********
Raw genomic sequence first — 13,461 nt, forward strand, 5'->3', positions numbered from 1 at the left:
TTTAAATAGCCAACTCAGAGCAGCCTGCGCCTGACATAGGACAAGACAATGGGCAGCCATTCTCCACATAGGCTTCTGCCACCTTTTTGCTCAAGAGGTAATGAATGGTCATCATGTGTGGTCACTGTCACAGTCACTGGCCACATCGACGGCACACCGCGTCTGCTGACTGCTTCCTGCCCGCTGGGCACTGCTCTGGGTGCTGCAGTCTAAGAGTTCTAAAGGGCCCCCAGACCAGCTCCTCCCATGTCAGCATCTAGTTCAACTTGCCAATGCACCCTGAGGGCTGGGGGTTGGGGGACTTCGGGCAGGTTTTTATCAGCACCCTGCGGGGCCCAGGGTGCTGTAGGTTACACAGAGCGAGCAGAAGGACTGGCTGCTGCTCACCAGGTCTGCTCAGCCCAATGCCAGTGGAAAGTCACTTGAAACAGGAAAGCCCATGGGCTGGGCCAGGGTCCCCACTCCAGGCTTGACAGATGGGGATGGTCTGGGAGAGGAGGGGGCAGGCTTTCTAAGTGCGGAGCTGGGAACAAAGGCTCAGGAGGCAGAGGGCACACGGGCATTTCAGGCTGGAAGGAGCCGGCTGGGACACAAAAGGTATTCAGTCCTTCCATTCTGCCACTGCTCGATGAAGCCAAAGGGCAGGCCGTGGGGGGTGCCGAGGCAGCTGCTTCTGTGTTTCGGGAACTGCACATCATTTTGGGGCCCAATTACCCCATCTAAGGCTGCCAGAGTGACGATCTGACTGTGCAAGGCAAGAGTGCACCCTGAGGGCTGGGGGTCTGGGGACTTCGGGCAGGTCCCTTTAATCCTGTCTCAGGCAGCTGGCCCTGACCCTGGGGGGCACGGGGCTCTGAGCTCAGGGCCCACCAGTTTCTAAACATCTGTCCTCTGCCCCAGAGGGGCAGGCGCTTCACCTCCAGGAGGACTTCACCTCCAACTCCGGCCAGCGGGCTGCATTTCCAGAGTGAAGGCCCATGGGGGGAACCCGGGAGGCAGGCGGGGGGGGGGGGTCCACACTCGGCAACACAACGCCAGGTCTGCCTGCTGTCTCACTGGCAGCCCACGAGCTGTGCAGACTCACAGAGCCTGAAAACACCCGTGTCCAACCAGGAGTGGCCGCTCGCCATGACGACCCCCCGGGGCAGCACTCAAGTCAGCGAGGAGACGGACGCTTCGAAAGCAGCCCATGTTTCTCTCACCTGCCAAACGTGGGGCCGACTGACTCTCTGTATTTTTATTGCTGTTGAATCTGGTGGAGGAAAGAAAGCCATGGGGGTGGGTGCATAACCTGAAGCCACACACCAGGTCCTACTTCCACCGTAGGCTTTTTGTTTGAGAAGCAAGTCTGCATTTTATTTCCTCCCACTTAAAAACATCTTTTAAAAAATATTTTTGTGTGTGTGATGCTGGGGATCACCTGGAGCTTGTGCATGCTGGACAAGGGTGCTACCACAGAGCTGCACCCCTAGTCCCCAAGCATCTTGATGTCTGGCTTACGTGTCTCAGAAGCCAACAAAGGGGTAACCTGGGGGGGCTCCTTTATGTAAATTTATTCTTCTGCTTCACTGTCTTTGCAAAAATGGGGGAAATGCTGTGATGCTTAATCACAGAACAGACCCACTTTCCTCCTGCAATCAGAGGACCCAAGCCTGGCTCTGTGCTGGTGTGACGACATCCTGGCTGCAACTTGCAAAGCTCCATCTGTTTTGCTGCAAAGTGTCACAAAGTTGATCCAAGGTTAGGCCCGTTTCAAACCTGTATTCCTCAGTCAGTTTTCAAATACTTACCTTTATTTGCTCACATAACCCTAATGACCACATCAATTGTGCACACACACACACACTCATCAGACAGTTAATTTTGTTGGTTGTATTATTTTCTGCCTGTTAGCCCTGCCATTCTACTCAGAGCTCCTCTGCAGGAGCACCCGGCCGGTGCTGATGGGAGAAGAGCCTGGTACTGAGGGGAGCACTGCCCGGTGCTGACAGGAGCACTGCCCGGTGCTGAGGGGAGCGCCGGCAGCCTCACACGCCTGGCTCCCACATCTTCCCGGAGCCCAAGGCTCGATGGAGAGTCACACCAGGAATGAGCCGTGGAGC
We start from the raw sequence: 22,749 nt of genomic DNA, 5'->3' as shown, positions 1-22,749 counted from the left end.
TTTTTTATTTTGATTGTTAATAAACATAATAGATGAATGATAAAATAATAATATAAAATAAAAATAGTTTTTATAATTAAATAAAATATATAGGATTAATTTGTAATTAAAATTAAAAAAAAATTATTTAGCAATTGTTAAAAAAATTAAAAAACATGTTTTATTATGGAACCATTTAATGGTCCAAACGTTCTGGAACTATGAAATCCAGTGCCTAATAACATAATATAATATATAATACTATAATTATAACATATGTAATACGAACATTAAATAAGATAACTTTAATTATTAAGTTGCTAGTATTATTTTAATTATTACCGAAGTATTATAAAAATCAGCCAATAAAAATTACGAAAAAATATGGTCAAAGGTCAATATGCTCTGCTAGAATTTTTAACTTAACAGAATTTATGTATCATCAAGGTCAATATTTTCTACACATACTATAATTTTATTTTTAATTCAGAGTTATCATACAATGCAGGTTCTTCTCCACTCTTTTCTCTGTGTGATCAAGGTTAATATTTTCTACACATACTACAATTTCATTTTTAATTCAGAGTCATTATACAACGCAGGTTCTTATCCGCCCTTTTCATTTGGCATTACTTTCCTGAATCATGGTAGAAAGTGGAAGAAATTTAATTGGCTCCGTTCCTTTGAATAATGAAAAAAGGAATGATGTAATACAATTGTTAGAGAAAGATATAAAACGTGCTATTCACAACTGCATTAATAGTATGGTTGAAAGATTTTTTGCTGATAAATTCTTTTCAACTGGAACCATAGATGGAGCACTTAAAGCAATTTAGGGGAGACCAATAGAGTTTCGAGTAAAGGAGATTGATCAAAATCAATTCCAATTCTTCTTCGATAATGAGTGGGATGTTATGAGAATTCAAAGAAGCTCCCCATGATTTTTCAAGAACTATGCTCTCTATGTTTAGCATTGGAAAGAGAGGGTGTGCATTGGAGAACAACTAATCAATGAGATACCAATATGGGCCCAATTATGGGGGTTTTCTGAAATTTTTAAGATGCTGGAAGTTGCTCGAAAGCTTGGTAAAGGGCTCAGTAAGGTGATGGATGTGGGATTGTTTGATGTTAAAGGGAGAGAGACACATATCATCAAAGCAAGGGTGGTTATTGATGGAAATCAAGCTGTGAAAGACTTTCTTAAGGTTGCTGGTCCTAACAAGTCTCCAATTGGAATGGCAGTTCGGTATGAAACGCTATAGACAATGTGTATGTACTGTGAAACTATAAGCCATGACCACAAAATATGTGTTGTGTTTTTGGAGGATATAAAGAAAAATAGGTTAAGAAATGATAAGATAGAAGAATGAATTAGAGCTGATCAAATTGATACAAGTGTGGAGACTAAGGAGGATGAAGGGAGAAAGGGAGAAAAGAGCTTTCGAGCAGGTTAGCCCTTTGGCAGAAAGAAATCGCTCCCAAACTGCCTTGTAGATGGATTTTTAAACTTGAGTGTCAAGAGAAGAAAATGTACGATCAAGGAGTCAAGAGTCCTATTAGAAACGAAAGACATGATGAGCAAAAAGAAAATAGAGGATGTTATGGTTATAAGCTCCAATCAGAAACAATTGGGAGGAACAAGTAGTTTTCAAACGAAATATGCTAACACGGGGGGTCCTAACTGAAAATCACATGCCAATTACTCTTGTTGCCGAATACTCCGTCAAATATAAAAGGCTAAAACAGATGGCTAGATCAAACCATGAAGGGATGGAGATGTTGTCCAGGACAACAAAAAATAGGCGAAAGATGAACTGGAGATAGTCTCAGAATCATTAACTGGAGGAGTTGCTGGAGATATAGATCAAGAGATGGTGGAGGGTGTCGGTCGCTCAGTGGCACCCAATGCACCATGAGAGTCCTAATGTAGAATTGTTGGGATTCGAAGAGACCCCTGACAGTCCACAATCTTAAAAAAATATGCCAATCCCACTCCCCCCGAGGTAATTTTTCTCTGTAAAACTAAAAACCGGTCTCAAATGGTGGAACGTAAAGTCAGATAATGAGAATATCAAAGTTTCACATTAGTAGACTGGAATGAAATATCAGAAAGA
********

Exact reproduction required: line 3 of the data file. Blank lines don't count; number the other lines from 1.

We start from the raw sequence: 22,749 nt of genomic DNA, 5'->3' as shown, positions 1-22,749 counted from the left end.